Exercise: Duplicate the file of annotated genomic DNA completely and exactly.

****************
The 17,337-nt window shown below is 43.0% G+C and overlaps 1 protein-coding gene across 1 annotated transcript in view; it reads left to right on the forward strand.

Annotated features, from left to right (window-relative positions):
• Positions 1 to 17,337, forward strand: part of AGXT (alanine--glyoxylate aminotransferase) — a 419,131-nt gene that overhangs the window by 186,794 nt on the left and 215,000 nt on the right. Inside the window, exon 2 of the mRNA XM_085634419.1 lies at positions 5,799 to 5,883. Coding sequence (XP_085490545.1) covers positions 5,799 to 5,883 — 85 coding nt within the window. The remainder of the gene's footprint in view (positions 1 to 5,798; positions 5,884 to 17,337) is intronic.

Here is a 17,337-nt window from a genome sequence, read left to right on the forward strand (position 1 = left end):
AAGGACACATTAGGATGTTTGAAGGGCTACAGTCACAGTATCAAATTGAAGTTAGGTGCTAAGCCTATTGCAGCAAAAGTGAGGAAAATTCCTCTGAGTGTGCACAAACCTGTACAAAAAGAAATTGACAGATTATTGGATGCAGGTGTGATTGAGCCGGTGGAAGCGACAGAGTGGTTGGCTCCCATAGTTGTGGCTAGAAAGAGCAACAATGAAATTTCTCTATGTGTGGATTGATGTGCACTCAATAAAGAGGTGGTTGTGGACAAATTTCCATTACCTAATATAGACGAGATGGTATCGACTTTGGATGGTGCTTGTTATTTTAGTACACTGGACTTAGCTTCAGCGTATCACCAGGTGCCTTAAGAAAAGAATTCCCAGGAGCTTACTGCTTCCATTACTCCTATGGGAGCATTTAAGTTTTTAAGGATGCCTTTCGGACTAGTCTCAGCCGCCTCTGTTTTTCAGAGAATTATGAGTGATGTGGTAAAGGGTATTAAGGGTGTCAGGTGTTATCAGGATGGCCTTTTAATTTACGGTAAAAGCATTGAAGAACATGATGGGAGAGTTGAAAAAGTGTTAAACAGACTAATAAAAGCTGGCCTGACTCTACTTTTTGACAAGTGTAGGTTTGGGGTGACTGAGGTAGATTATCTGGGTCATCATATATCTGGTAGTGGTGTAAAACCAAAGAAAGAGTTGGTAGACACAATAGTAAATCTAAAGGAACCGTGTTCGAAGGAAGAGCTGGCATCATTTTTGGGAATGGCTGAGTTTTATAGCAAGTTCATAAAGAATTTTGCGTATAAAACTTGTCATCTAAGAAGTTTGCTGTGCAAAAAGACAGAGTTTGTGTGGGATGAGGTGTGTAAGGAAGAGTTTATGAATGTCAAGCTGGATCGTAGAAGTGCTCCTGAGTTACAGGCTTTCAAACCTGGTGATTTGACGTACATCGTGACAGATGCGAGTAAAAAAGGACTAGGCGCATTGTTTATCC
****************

The 17,337-nt window shown below is 43.0% G+C and overlaps 1 protein-coding gene across 1 annotated transcript in view; it reads left to right on the forward strand.

Annotated features, from left to right (window-relative positions):
• Positions 1 to 17,337, forward strand: part of AGXT (alanine--glyoxylate aminotransferase) — a 419,131-nt gene that overhangs the window by 186,794 nt on the left and 215,000 nt on the right. Inside the window, exon 2 of the mRNA XM_085634419.1 lies at positions 5,799 to 5,883. Coding sequence (XP_085490545.1) covers positions 5,799 to 5,883 — 85 coding nt within the window. The remainder of the gene's footprint in view (positions 1 to 5,798; positions 5,884 to 17,337) is intronic.

Here is a 17,337-nt window from a genome sequence, read left to right on the forward strand (position 1 = left end):
AAGGACACATTAGGATGTTTGAAGGGCTACAGTCACAGTATCAAATTGAAGTTAGGTGCTAAGCCTATTGCAGCAAAAGTGAGGAAAATTCCTCTGAGTGTGCACAAACCTGTACAAAAAGAAATTGACAGATTATTGGATGCAGGTGTGATTGAGCCGGTGGAAGCGACAGAGTGGTTGGCTCCCATAGTTGTGGCTAGAAAGAGCAACAATGAAATTTCTCTATGTGTGGATTGATGTGCACTCAATAAAGAGGTGGTTGTGGACAAATTTCCATTACCTAATATAGACGAGATGGTATCGACTTTGGATGGTGCTTGTTATTTTAGTACACTGGACTTAGCTTCAGCGTATCACCAGGTGCCTTAAGAAAAGAATTCCCAGGAGCTTACTGCTTCCATTACTCCTATGGGAGCATTTAAGTTTTTAAGGATGCCTTTCGGACTAGTCTCAGCCGCCTCTGTTTTTCAGAGAATTATGAGTGATGTGGTAAAGGGTATTAAGGGTGTCAGGTGTTATCAGGATGGCCTTTTAATTTACGGTAAAAGCATTGAAGAACATGATGGGAGAGTTGAAAAAGTGTTAAACAGACTAATAAAAGCTGGCCTGACTCTACTTTTTGACAAGTGTAGGTTTGGGGTGACTGAGGTAGATTATCTGGGTCATCATATATCTGGTAGTGGTGTAAAACCAAAGAAAGAGTTGGTAGACACAATAGTAAATCTAAAGGAACCGTGTTCGAAGGAAGAGCTGGCATCATTTTTGGGAATGGCTGAGTTTTATAGCAAGTTCATAAAGAATTTTGCGTATAAAACTTGTCATCTAAGAAGTTTGCTGTGCAAAAAGACAGAGTTTGTGTGGGATGAGGTGTGTAAGGAAGAGTTTATGAATGTCAAGCTGGATCGTAGAAGTGCTCCTGAGTTACAGGCTTTCAAACCTGGTGATTTGACGTACATCGTGACAGATGCGAGTAAAAAAGGACTAGGCGCATTGTTTATCC